Wednesday, February 11, 2015

Light Spanish Needle; or the Light Needle

This dressing uses a snipe covert as a hackle rather than undercovert.



Red Pearsall’s marabou silk floss

Snipe covert

Peacock herl

T. E. Pritt included the Light Spanish Needle in both his Yorkshire Trout Flies (1885) and North-Country Flies (1886) as No. 23, the complement to the Dark Spanish Needle, No. 22, that is "more suitable for warm days. The shades of the natural flies vary considerably.” Pritt dressed it thus:

“WINGS.-Hackled with a feather from inside a Jack-Snipe’s wing, or the breast of a young Starling.
BODY.-Crimson silk.
HEAD.-Peacock herl.”

This dressing uses orange Pearsall’s marabou silk floss for the body.

In their Brook and River Trouting (1915), Harfield Edmonds and Norman Lee recommend the Light Needle, No. 15, which seems to roughly correspond with Pritt's Light Spanish Needle in its emergence. Their dressing uses orange silk for the body and head and the webby hackle “from a young Starling’s thigh or flank.”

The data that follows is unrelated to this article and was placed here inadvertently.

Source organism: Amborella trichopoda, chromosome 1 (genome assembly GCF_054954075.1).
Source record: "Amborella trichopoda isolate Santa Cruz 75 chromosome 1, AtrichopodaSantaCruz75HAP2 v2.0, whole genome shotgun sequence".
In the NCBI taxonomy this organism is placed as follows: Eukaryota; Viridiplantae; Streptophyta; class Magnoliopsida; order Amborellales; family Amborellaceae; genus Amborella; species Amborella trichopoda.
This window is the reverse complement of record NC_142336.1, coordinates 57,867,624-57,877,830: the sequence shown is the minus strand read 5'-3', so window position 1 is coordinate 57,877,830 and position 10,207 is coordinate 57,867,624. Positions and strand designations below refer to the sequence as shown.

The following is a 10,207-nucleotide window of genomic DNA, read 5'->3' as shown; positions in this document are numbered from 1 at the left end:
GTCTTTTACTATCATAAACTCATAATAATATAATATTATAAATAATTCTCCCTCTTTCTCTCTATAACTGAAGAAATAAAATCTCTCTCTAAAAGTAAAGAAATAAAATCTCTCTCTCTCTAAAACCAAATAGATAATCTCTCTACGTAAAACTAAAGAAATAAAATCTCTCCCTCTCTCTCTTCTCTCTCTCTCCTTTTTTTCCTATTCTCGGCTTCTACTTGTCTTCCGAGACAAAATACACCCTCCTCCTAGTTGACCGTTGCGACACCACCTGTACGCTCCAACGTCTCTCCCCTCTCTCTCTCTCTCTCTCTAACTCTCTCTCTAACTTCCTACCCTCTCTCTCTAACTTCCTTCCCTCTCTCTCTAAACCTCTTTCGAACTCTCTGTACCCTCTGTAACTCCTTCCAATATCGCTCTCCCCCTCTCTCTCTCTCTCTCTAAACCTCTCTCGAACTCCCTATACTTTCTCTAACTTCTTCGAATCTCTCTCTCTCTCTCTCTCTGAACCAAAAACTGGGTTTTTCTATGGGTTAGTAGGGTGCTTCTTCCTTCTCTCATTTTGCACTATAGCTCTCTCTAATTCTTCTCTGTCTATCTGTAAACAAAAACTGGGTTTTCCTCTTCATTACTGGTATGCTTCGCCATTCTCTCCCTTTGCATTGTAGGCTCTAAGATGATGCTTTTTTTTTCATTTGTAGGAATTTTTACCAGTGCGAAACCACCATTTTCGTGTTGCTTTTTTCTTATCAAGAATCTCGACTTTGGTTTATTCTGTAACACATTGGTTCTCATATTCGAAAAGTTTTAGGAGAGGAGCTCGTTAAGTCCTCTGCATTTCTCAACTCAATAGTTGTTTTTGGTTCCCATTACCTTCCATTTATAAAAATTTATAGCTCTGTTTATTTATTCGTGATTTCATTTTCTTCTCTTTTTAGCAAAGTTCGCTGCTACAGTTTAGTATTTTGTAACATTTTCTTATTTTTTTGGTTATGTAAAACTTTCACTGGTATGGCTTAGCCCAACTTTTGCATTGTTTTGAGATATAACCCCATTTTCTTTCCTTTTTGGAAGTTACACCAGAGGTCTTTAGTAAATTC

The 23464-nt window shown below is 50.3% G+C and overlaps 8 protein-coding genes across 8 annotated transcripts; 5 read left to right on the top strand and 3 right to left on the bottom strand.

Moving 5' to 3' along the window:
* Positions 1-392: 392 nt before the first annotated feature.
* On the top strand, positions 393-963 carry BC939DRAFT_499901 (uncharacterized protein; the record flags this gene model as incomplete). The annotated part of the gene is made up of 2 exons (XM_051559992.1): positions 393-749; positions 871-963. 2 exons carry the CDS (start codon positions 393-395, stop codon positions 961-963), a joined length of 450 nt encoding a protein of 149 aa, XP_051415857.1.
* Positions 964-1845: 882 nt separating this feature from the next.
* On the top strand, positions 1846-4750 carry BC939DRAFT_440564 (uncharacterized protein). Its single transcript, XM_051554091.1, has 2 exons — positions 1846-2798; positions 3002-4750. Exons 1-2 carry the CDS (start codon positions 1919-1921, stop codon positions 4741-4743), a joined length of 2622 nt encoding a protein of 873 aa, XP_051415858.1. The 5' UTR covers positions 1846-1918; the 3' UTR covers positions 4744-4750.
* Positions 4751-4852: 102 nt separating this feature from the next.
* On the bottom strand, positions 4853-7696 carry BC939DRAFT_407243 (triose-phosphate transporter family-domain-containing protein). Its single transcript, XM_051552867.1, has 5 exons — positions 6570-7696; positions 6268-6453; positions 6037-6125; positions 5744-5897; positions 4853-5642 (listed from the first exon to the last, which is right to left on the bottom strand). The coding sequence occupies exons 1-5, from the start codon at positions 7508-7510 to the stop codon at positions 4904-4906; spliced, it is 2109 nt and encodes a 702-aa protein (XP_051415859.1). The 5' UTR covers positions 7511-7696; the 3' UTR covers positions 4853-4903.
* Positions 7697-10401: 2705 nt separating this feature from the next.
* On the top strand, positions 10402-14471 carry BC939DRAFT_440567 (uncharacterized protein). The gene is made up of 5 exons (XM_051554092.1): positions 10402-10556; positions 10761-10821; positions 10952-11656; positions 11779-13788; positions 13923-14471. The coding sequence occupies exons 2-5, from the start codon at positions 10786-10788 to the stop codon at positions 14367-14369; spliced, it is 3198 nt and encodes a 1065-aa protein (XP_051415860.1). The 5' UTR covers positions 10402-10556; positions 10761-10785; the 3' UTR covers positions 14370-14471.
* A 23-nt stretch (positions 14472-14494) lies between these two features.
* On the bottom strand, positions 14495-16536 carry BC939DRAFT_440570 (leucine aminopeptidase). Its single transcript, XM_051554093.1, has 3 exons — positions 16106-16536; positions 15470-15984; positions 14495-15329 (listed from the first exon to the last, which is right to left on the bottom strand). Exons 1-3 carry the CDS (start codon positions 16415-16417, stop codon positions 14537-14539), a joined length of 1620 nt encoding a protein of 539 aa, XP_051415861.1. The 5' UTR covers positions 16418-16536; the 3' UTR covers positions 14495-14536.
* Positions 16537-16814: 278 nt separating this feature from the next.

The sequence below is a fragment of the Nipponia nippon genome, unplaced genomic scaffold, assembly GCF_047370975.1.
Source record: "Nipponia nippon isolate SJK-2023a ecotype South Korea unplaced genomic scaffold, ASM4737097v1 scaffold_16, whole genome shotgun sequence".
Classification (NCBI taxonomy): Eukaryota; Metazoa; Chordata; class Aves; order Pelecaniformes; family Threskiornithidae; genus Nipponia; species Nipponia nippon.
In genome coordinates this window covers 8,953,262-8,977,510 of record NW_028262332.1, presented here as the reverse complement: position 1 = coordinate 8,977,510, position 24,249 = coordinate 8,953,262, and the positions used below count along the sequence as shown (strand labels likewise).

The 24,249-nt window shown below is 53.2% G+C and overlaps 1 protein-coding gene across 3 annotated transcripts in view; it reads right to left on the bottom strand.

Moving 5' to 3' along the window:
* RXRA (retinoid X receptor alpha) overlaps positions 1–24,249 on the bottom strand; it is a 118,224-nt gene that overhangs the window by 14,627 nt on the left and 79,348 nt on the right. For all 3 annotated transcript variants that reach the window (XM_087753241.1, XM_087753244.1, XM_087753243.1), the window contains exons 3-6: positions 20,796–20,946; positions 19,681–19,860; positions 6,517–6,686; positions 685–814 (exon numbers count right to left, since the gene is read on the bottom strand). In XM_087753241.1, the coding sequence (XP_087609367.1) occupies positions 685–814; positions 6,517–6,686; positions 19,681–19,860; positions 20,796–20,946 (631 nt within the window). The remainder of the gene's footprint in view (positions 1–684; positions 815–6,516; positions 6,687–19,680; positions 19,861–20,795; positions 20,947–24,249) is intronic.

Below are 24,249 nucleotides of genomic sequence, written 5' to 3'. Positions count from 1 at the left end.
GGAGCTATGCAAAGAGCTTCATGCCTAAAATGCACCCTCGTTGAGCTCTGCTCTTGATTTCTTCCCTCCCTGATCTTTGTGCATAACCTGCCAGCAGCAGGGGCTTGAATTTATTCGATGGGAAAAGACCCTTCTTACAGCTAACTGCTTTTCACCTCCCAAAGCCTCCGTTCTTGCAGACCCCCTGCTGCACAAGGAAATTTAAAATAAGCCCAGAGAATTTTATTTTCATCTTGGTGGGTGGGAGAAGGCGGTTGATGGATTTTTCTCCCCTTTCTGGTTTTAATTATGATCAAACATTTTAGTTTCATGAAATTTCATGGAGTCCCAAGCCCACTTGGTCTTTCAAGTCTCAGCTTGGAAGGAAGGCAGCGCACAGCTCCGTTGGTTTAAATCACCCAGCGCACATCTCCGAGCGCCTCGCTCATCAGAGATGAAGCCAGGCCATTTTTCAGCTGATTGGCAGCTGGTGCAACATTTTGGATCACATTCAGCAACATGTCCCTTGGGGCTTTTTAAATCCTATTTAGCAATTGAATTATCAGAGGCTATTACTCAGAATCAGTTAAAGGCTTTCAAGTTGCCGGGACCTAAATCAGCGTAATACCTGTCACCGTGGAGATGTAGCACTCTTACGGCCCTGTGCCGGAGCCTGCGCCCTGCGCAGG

Leslie Magee includes a dressing of Pritt’s Light Spanish Needle among his favorite dressings in Fly Fishing: The North Country Tradition (1994), but he also includes dressings from an 1898 manuscript by Sylvester Lister, whose fly is dressed using a “feather from under snipe’s wing or under starling’s wing. Head, magpie herl. Body, orange silk. Remarks Capital standard fly all through the season.”

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